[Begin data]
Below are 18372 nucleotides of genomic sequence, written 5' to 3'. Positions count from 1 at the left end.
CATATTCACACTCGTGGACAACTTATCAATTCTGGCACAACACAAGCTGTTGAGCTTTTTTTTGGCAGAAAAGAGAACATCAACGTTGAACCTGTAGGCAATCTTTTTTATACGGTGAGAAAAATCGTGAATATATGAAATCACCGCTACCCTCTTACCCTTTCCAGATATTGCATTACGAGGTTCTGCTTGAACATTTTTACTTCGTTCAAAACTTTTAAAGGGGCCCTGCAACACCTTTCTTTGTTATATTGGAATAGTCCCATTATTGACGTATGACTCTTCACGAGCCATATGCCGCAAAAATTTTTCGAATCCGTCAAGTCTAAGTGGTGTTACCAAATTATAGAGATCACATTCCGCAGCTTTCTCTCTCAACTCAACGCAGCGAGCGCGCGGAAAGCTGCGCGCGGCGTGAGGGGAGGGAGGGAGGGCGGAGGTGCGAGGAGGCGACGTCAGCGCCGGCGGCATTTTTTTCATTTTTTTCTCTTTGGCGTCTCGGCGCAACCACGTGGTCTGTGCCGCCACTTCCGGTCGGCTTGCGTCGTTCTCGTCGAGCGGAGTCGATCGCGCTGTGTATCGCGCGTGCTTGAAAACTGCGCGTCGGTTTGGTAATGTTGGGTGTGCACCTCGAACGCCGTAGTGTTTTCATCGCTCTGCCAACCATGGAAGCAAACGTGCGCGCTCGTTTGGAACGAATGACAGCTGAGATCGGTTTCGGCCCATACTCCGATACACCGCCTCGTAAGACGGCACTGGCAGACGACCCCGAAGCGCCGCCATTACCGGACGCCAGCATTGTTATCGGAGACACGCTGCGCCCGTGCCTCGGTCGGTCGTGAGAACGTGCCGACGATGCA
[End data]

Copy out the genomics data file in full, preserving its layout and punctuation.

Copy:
Below are 18372 nucleotides of genomic sequence, written 5' to 3'. Positions count from 1 at the left end.
CATATTCACACTCGTGGACAACTTATCAATTCTGGCACAACACAAGCTGTTGAGCTTTTTTTTGGCAGAAAAGAGAACATCAACGTTGAACCTGTAGGCAATCTTTTTTATACGGTGAGAAAAATCGTGAATATATGAAATCACCGCTACCCTCTTACCCTTTCCAGATATTGCATTACGAGGTTCTGCTTGAACATTTTTACTTCGTTCAAAACTTTTAAAGGGGCCCTGCAACACCTTTCTTTGTTATATTGGAATAGTCCCATTATTGACGTATGACTCTTCACGAGCCATATGCCGCAAAAATTTTTCGAATCCGTCAAGTCTAAGTGGTGTTACCAAATTATAGAGATCACATTCCGCAGCTTTCTCTCTCAACTCAACGCAGCGAGCGCGCGGAAAGCTGCGCGCGGCGTGAGGGGAGGGAGGGAGGGCGGAGGTGCGAGGAGGCGACGTCAGCGCCGGCGGCATTTTTTTCATTTTTTTCTCTTTGGCGTCTCGGCGCAACCACGTGGTCTGTGCCGCCACTTCCGGTCGGCTTGCGTCGTTCTCGTCGAGCGGAGTCGATCGCGCTGTGTATCGCGCGTGCTTGAAAACTGCGCGTCGGTTTGGTAATGTTGGGTGTGCACCTCGAACGCCGTAGTGTTTTCATCGCTCTGCCAACCATGGAAGCAAACGTGCGCGCTCGTTTGGAACGAATGACAGCTGAGATCGGTTTCGGCCCATACTCCGATACACCGCCTCGTAAGACGGCACTGGCAGACGACCCCGAAGCGCCGCCATTACCGGACGCCAGCATTGTTATCGGAGACACGCTGCGCCCGTGCCTCGGTCGGTCGTGAGAACGTGCCGACGATGCA